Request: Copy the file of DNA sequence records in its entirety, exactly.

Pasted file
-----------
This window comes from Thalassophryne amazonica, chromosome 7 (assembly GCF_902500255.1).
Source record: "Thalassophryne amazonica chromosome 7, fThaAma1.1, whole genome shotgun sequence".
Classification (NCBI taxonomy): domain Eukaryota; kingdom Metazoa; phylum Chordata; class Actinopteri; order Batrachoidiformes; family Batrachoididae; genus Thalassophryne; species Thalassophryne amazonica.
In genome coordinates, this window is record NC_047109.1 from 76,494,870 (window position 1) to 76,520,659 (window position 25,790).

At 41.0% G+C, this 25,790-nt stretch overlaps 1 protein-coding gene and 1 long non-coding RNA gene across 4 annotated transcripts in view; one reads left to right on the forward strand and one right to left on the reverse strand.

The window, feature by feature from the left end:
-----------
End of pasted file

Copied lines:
This window comes from Thalassophryne amazonica, chromosome 7 (assembly GCF_902500255.1).
Source record: "Thalassophryne amazonica chromosome 7, fThaAma1.1, whole genome shotgun sequence".
Classification (NCBI taxonomy): domain Eukaryota; kingdom Metazoa; phylum Chordata; class Actinopteri; order Batrachoidiformes; family Batrachoididae; genus Thalassophryne; species Thalassophryne amazonica.
In genome coordinates, this window is record NC_047109.1 from 76,494,870 (window position 1) to 76,520,659 (window position 25,790).

At 41.0% G+C, this 25,790-nt stretch overlaps 1 protein-coding gene and 1 long non-coding RNA gene across 4 annotated transcripts in view; one reads left to right on the forward strand and one right to left on the reverse strand.

The window, feature by feature from the left end: